Photo: Joe Raedle (Getty)

When faced with the prospect of making more money or staying in a relationship that is fine to not fine to whatever, most millennials would ditch the ‘ship in a heartbeat, take the money, and run.

According to a study run by Comet, a financial services company, millennials are ready to prioritize their careers—and by extension, themselves—over a relationship. Forty-one percent of the 364 millennials surveyed said that they’d end a relationship for a “significant or life-changing promotion.” A nice chunk of those millennials would also end their relationships for money.

Comet also found that almost a third said they would end a relationship for a raise. These workers on average said that a $36,000 raise would convince them to put off having a relationship.

Millennials are so focused on career advancement, that respondents admitted that they’d be willing to stay single for 11 years, delay marriage for seven years and put off having kids for eight — if it meant getting ahead at work, according to the Comet survey.

It’s callous, maybe—dumping your partner for $36,000 extra a year in a fictitious scenario—but also really smart? Pundits looking to excoriate millennials for whatever ills they continue to wreck upon society will likely tear an entire generation a new asshole for the results of this study, which, for the record, does not speak for an entire generation—just 364 individuals who decided to take this survey. Before finding the nearest young person and screeching at them about their intimacy issues, perhaps consider why a millennial would be pumped as hell to snatch $36,000 extra a year and leave their partner in the dust.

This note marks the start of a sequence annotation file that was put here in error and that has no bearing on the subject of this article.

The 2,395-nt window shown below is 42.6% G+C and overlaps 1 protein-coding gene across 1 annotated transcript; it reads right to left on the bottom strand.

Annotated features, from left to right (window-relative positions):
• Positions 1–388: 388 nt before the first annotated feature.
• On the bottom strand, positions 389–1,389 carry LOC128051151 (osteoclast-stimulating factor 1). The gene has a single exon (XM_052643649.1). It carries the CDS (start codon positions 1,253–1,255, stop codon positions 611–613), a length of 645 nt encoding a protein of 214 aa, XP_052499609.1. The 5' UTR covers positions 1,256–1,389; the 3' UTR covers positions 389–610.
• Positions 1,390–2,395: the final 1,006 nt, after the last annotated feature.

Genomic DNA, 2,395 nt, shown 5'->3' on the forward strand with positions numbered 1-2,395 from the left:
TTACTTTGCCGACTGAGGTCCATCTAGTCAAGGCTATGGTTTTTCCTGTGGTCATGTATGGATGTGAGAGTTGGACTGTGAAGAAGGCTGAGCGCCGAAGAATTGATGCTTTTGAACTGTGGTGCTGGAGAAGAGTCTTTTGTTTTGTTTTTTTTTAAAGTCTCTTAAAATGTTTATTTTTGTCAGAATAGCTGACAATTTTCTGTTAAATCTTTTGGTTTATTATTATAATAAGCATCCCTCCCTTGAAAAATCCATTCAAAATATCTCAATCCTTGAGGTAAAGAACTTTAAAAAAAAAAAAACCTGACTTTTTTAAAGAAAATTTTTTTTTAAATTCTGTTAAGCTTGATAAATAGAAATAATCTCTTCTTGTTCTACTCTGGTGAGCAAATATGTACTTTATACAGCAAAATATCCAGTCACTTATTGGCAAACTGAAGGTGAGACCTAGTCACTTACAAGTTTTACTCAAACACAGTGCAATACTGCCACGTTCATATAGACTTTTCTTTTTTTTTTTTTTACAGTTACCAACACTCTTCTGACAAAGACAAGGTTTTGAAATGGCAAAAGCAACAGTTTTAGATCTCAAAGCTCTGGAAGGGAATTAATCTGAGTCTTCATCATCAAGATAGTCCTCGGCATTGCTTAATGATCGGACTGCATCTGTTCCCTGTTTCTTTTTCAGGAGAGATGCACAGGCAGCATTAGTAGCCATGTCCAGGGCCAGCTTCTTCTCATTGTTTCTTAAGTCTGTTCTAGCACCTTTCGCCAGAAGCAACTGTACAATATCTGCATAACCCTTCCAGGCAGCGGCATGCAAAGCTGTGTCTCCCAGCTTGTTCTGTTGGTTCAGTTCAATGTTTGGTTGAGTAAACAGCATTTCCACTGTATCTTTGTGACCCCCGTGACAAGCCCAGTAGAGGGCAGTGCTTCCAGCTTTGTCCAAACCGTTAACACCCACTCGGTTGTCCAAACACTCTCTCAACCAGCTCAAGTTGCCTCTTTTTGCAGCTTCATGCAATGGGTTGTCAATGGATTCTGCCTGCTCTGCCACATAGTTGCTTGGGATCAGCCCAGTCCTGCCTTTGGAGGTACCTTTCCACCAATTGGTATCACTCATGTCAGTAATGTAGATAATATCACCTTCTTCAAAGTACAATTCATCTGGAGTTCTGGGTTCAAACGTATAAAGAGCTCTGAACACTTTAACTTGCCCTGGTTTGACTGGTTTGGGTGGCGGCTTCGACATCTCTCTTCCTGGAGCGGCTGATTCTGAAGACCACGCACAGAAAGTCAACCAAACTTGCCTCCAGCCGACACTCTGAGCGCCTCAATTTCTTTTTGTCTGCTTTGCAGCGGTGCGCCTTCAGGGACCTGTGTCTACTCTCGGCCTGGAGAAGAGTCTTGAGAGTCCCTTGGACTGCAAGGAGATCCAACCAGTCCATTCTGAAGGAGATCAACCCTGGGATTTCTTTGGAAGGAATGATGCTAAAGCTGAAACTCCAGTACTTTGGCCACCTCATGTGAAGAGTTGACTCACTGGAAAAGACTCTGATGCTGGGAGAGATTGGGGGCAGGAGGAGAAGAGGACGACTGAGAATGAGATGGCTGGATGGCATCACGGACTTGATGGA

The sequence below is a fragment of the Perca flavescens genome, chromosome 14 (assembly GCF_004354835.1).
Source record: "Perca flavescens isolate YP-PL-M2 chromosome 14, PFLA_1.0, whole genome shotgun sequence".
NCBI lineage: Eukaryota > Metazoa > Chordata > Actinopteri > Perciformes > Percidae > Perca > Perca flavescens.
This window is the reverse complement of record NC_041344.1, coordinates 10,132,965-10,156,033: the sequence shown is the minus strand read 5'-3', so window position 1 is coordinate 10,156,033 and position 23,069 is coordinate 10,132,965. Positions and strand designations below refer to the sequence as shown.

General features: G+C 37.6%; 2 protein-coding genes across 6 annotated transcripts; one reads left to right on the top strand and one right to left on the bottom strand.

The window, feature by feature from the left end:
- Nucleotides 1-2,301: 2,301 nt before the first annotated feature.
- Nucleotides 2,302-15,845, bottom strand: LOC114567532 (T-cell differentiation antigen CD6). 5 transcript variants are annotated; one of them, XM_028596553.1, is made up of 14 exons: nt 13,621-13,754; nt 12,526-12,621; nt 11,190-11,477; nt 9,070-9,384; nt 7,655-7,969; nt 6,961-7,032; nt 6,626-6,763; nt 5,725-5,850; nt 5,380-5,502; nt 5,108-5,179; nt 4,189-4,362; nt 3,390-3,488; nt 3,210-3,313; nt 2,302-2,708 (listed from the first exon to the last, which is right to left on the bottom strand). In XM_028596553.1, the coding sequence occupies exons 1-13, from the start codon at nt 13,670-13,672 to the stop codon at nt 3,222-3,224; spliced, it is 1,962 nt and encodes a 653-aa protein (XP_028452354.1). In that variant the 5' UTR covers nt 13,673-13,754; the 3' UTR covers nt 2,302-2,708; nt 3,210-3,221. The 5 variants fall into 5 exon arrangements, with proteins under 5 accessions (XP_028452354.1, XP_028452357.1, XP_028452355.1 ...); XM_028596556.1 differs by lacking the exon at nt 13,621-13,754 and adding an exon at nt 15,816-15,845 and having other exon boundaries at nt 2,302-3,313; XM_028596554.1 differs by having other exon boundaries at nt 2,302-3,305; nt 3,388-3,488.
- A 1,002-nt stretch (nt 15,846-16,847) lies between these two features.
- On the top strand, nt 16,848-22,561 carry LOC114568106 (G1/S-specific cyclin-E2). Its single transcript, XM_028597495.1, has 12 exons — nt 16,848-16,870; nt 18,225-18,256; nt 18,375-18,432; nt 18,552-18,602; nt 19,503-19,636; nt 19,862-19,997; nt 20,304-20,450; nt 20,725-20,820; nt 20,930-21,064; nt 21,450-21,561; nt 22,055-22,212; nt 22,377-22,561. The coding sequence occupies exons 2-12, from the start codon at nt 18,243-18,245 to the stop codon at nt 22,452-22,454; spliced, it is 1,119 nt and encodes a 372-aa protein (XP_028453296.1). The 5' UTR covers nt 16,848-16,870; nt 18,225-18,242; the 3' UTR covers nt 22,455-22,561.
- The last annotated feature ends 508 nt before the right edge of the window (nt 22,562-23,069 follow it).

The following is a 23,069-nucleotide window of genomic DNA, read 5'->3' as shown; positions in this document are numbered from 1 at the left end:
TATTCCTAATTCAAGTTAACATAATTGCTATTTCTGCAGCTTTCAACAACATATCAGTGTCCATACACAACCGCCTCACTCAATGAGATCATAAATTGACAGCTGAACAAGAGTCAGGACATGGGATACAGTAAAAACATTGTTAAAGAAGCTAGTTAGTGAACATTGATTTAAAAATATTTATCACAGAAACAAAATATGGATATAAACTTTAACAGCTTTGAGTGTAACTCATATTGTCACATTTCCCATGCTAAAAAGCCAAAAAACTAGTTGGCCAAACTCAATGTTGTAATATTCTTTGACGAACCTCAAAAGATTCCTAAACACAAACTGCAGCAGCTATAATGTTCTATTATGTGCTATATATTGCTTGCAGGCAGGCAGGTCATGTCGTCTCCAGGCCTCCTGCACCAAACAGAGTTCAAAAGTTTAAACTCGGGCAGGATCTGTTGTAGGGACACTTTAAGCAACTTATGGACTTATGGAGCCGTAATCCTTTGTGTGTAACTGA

The average college student graduating in 2016 left the hallowed halls of higher education carrying around $37,712 in debt. There are 44 million Americans with student loan debt totaling to roughly $1.31 trillion dollars. People default on their loans at a rate of about 11.2 percent; defaulting on your loans is shitty and scary and effectively ruins your credit, making it so that you cannot get a credit card or rent an apartment or do anything else that requires decent credit. Rebuilding credit is possible, but the stain of bad credit lingers. Why can’t anyone pay their loans? Because sometimes, jobs are hard to find! It’s a vicious cycle perpetuated by factors that are often out of your control, keeping loan companies in business and chaining millions of people to a debt that, yes, they undertook willingly, but without the proper understanding of what precisely they were getting into.

Relationships come and go, marriage is either overrated or something you really desire, and children, god bless them, cost a lot of money. Debt follows you around, chews at the hems of your garments, and screams at you in the night. It is a huge pain in the ass. If offered the opportunity to possibly get rid of it—even in a fictional situation where the money isn’t real—anyone in their right mind would jump at the offer.